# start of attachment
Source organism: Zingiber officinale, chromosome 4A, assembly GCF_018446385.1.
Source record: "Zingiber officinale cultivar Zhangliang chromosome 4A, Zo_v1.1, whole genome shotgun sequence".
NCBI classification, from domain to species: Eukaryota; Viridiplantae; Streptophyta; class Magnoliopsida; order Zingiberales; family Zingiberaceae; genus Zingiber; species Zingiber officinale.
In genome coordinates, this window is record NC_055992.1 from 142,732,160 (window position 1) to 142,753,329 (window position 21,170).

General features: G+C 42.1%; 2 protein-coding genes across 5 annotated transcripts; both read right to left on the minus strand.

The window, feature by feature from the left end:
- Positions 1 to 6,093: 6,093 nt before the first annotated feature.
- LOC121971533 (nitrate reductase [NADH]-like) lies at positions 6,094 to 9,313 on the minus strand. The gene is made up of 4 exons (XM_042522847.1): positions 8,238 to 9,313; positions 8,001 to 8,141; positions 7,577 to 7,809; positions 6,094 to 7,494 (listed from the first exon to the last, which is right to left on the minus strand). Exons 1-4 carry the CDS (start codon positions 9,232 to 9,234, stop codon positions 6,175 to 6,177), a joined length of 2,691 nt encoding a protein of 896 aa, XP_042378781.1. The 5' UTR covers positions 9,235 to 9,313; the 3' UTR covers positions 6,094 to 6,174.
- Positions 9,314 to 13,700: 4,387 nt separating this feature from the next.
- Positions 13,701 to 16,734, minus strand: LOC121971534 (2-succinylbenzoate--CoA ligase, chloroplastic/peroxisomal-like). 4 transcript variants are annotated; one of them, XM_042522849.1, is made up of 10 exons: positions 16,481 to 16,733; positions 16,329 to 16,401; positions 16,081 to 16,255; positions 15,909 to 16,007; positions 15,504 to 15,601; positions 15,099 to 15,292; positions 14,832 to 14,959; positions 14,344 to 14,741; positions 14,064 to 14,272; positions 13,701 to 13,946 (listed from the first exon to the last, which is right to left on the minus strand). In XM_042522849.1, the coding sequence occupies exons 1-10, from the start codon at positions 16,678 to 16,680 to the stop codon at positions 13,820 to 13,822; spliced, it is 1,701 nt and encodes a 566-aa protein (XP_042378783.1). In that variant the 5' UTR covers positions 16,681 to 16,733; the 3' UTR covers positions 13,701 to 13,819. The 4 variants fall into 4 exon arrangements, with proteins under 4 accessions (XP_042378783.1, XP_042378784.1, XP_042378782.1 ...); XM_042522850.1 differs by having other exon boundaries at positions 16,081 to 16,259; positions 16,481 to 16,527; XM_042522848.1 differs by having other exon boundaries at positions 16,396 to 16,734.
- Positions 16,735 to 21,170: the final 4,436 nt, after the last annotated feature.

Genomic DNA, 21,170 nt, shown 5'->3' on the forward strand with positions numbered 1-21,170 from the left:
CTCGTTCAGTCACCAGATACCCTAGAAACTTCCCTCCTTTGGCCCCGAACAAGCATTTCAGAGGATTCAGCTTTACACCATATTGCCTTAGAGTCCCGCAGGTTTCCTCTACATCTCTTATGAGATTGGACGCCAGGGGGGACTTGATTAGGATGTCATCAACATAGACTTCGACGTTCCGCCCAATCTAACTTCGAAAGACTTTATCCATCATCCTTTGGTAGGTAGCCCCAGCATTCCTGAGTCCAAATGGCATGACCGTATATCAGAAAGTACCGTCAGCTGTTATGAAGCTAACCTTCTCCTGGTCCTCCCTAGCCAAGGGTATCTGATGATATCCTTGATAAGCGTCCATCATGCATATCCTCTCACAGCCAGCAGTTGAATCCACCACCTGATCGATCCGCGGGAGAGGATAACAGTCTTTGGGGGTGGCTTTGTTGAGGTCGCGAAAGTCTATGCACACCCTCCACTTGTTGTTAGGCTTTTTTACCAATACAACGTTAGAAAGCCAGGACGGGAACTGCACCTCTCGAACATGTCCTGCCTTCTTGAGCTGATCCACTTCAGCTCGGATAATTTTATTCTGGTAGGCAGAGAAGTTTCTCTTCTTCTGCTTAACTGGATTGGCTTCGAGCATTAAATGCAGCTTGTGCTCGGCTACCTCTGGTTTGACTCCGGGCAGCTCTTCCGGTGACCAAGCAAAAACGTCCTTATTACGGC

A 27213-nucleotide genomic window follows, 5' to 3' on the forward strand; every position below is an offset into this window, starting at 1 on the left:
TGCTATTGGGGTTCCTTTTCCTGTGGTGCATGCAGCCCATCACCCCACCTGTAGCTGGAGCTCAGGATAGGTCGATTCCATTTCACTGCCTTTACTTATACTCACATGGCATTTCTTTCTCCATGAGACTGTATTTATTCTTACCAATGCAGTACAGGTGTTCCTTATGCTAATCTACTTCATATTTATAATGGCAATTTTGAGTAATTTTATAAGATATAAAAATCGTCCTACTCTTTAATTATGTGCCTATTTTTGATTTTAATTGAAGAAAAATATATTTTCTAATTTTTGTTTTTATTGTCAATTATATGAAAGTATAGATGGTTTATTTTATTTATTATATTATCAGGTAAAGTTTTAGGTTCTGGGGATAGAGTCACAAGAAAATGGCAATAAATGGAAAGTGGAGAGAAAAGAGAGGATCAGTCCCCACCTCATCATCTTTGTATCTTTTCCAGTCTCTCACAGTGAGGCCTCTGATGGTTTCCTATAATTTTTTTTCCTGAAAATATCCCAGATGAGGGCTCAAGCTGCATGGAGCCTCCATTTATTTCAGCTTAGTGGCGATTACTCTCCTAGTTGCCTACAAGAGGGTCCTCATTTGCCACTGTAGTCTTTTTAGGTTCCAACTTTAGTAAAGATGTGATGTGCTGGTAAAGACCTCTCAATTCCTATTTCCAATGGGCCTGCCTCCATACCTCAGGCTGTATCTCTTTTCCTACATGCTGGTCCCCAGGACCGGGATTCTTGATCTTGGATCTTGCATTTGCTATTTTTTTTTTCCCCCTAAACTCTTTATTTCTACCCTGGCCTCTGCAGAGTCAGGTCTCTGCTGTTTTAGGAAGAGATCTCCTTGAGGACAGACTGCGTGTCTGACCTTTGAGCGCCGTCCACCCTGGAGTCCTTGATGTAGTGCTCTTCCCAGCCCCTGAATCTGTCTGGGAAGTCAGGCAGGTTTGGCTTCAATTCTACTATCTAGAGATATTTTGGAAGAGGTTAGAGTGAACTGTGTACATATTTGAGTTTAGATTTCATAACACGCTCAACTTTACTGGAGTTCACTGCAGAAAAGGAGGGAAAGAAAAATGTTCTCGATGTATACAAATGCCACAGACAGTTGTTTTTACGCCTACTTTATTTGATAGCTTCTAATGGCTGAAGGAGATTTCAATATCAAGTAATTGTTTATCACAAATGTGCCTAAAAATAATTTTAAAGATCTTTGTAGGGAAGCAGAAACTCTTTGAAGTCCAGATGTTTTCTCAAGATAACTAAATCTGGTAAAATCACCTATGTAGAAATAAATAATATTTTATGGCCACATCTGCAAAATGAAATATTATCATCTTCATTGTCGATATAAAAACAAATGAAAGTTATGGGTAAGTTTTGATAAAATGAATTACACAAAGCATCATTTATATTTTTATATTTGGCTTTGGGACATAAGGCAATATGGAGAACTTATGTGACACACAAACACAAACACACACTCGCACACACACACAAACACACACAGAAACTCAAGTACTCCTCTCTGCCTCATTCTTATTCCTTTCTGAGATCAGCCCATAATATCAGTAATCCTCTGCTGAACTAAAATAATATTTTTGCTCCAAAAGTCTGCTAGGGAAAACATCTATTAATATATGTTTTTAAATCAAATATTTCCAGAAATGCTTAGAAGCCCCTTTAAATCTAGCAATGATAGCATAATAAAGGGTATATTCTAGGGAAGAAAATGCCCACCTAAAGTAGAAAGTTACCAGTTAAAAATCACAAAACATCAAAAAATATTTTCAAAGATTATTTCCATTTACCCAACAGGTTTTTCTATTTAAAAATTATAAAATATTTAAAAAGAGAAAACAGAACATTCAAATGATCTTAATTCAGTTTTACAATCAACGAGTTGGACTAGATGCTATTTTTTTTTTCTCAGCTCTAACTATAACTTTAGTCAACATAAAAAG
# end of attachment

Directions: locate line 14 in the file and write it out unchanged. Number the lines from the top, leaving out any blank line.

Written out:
A 27213-nucleotide genomic window follows, 5' to 3' on the forward strand; every position below is an offset into this window, starting at 1 on the left: